Glyphosate is an herbicide made by Monsanto to be used on crops genetically modified by Monsanto to resist it.  Growers can spray glyphosate on their crops.  When it works well, weeds die and the crops flourish.

It is widely used in production of genetically modified crops (HT—herbicide tolerant—in the figure).

Monsanto says it has many benefits and is risk free.

But in March 2015, The World Health Organization’s International Agency for Research on Cancer (IARC) said that glyphosate/Roundup is “probably carcinogenic to humans” (see my post on this).

Now a joint WHO/FAO meeting on pesticide residues concludes

glyphosate is unlikely to pose a carcinogenic risk to humans from exposure through the diet.

How to reconcile these divergent conclusions?

The Guardian says one possible explanation lies with who participated in the WHO/FAO meeting.  It notes that the meeting’s chair is vice-president of the International Life Science Institute (ILSI) Europe.  ILSI positions itself as an independent research group, but SourceWatch considers it a lobbying group and some critics view it as a front group for the food industry.  Says The Guardian:

In 2012, the ILSI group took a $500,000 (£344,234) donation from Monsanto and a $528,500 donation from the industry group Croplife International, which represents Monsanto, Dow, Syngenta and others, according to documents obtained by the US right to know campaign…the news sparked furious condemnation from green MEPs and NGOs, intensified by the report’s release two days before an EU relicensing vote on glyphosate, which will be worth billions of dollars to industry.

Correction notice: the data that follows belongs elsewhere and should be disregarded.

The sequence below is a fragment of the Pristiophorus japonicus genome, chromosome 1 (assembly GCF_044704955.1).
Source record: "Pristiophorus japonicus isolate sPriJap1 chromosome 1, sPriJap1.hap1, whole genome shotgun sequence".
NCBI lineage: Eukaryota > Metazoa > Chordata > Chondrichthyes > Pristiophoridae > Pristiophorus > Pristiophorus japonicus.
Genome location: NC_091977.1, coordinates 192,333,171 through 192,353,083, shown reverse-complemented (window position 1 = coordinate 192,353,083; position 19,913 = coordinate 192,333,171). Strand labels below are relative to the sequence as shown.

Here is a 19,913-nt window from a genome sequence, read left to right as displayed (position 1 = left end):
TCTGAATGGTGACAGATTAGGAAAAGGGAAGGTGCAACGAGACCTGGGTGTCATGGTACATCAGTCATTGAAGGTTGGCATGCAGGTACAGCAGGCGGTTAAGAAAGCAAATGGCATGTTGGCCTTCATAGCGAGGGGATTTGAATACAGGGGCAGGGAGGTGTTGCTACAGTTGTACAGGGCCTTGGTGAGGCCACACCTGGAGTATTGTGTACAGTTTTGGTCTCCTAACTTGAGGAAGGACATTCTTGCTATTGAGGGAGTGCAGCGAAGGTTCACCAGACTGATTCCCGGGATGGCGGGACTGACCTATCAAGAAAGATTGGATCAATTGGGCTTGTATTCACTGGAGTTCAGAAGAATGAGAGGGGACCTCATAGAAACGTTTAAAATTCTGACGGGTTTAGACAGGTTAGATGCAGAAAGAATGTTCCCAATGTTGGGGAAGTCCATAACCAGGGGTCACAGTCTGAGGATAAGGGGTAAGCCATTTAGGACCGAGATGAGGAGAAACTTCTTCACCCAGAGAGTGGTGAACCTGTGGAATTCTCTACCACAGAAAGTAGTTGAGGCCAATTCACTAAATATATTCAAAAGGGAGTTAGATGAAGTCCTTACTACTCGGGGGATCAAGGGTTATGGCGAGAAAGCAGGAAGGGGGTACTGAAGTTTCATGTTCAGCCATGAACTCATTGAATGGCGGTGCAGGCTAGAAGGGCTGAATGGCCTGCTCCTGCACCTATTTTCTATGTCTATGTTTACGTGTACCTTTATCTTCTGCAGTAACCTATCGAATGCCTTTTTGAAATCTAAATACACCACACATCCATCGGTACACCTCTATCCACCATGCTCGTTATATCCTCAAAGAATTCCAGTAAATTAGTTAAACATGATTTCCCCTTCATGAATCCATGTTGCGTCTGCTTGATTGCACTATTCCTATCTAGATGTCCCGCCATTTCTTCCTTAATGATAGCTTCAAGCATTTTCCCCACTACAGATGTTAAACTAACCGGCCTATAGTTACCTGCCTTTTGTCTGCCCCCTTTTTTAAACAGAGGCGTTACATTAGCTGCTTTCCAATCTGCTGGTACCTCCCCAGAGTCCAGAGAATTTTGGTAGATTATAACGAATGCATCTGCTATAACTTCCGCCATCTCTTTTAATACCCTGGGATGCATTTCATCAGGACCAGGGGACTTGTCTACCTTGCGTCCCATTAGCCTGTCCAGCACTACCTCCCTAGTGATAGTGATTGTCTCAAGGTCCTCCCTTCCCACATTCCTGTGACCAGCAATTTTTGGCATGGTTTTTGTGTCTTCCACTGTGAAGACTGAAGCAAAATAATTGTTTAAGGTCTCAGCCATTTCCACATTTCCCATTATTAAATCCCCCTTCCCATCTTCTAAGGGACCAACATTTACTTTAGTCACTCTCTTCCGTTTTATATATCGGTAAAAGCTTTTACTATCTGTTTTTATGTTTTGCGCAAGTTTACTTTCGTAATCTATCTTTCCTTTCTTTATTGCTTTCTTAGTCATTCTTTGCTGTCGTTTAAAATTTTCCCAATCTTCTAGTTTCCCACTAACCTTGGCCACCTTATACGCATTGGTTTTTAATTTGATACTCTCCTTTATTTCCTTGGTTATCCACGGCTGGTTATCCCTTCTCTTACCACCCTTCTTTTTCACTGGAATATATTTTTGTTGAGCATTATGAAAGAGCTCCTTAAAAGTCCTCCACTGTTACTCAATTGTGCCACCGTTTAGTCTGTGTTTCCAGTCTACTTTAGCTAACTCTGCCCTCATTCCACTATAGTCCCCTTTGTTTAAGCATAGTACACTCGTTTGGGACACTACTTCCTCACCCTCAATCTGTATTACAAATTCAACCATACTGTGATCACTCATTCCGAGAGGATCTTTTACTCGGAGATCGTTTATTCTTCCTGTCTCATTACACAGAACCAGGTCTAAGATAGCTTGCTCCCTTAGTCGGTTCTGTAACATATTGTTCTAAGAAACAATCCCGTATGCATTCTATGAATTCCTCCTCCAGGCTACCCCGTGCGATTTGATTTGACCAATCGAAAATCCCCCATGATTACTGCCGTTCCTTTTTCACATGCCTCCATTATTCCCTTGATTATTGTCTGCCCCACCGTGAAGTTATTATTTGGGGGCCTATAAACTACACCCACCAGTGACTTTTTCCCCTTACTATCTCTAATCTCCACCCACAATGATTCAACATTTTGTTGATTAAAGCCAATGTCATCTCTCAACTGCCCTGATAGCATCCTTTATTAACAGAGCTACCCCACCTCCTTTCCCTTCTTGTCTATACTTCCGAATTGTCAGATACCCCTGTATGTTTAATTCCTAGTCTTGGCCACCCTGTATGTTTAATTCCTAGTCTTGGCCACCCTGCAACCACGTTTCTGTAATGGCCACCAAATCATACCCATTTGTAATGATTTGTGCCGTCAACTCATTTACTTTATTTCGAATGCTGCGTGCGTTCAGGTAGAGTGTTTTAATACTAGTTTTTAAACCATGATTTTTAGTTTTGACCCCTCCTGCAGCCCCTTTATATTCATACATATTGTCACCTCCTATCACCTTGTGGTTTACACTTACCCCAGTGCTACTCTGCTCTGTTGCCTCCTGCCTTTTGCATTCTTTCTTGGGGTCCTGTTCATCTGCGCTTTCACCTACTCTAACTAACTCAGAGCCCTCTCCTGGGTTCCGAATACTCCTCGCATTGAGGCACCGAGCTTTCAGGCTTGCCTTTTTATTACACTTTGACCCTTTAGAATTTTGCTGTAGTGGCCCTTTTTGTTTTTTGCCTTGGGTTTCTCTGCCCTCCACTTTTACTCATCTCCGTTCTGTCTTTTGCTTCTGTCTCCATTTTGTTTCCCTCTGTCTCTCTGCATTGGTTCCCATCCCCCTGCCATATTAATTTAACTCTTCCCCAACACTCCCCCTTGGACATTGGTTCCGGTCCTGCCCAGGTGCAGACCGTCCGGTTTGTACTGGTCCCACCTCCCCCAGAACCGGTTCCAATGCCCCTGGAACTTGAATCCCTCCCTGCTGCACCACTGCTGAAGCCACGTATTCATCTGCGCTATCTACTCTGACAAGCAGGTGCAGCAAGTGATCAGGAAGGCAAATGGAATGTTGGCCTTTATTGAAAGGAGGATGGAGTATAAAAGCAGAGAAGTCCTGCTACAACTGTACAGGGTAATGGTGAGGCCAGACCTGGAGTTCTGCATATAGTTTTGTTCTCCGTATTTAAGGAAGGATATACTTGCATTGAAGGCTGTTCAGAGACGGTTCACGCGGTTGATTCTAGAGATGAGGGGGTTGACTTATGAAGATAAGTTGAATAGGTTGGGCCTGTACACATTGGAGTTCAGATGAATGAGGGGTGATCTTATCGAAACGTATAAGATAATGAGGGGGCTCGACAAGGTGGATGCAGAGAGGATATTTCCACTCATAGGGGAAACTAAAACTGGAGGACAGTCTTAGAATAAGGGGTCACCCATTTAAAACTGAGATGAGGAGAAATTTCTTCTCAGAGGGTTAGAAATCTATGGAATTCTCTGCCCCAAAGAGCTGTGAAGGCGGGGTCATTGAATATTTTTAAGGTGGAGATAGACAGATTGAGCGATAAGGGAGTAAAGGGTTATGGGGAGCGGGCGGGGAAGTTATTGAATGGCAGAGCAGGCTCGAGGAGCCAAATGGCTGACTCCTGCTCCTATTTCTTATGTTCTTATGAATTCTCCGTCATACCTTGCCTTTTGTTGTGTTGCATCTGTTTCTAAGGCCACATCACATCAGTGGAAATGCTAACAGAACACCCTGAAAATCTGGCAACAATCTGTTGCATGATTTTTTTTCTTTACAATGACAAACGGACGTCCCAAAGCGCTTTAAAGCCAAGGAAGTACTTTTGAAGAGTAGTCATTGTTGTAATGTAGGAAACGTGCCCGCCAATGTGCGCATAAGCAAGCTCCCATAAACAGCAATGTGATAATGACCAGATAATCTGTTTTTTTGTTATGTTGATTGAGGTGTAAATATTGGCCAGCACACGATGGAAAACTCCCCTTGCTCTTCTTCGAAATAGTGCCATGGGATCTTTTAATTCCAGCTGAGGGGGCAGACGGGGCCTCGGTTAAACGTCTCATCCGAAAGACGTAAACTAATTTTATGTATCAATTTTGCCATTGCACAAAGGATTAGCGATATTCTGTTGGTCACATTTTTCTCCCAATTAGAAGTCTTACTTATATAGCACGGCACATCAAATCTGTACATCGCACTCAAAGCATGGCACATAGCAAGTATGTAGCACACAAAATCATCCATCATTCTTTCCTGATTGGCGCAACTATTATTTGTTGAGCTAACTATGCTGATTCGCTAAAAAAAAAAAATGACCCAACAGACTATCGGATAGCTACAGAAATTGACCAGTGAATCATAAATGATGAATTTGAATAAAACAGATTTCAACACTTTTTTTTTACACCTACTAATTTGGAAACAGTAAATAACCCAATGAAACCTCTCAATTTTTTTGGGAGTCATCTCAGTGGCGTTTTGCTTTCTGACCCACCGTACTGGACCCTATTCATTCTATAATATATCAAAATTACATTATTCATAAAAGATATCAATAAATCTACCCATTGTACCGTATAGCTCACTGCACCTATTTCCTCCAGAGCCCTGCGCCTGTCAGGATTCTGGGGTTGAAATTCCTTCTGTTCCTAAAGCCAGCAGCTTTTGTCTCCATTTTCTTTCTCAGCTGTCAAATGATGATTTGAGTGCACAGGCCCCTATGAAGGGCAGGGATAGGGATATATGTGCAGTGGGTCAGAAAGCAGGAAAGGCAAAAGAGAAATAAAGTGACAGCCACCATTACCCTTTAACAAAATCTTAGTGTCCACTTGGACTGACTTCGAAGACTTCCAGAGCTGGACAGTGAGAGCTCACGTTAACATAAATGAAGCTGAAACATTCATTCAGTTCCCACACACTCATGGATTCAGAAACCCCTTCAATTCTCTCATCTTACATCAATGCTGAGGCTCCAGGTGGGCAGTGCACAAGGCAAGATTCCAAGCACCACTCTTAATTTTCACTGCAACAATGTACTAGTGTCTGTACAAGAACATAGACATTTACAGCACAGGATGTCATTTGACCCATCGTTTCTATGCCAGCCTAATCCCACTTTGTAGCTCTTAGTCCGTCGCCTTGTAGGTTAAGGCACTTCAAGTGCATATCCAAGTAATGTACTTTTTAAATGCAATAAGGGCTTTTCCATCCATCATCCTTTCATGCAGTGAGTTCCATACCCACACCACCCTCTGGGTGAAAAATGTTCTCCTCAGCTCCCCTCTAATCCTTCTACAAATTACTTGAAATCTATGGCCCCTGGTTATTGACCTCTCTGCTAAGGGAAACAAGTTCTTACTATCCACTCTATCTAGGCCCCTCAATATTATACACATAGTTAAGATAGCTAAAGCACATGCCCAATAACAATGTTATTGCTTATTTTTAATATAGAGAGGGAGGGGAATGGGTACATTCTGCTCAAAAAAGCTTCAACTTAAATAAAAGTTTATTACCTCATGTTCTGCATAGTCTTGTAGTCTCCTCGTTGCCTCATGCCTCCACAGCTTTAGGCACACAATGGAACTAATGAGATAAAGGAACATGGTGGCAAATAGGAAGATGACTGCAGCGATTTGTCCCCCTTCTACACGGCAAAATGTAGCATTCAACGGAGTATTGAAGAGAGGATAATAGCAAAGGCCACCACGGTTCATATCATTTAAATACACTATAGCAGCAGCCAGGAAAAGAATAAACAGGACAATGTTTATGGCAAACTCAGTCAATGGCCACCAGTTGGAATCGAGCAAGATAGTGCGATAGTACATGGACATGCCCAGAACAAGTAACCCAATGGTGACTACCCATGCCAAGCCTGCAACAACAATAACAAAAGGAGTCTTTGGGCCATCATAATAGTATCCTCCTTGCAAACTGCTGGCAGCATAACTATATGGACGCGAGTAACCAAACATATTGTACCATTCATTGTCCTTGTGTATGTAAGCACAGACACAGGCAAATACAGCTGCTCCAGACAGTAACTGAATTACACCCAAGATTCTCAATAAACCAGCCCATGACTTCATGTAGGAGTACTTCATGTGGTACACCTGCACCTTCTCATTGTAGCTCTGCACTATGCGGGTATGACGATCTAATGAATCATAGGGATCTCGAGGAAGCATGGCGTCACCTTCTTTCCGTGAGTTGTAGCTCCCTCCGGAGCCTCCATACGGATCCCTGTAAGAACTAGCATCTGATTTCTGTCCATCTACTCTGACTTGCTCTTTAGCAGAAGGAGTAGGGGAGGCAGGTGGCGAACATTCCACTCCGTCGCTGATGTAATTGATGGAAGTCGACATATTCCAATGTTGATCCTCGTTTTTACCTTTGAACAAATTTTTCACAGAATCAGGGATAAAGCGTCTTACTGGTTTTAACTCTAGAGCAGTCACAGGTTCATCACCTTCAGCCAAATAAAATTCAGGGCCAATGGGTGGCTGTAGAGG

Even if questions about the carcinogenicity of glyphosate/Roundup are in dispute, one issue is not; weeds are increasingly developing resistance to the herbicide.  Farmers are forced to use other, perhaps more toxic, herbicides to get rid of resistant weeds.

The molecular basis of glyphosate/Roundup resistance is well understood, and more and more weeds are developing resistance.

If enough of them do, farmers will stop using glyphosate/Roundup and the carcinogenicity issue will become moot..

Let’s hope IARC and independent WHO/FAO committees are taking a close look at the potential carcinogenicity of all those replacement herbicides.

May 23 2016

Food-Navigator-USA’s Special Edition on Organics

This is one of Food Navigator-USA’s special editions in which this industry-focused newsletter collects several of its posts on particular topics—in this case, organics.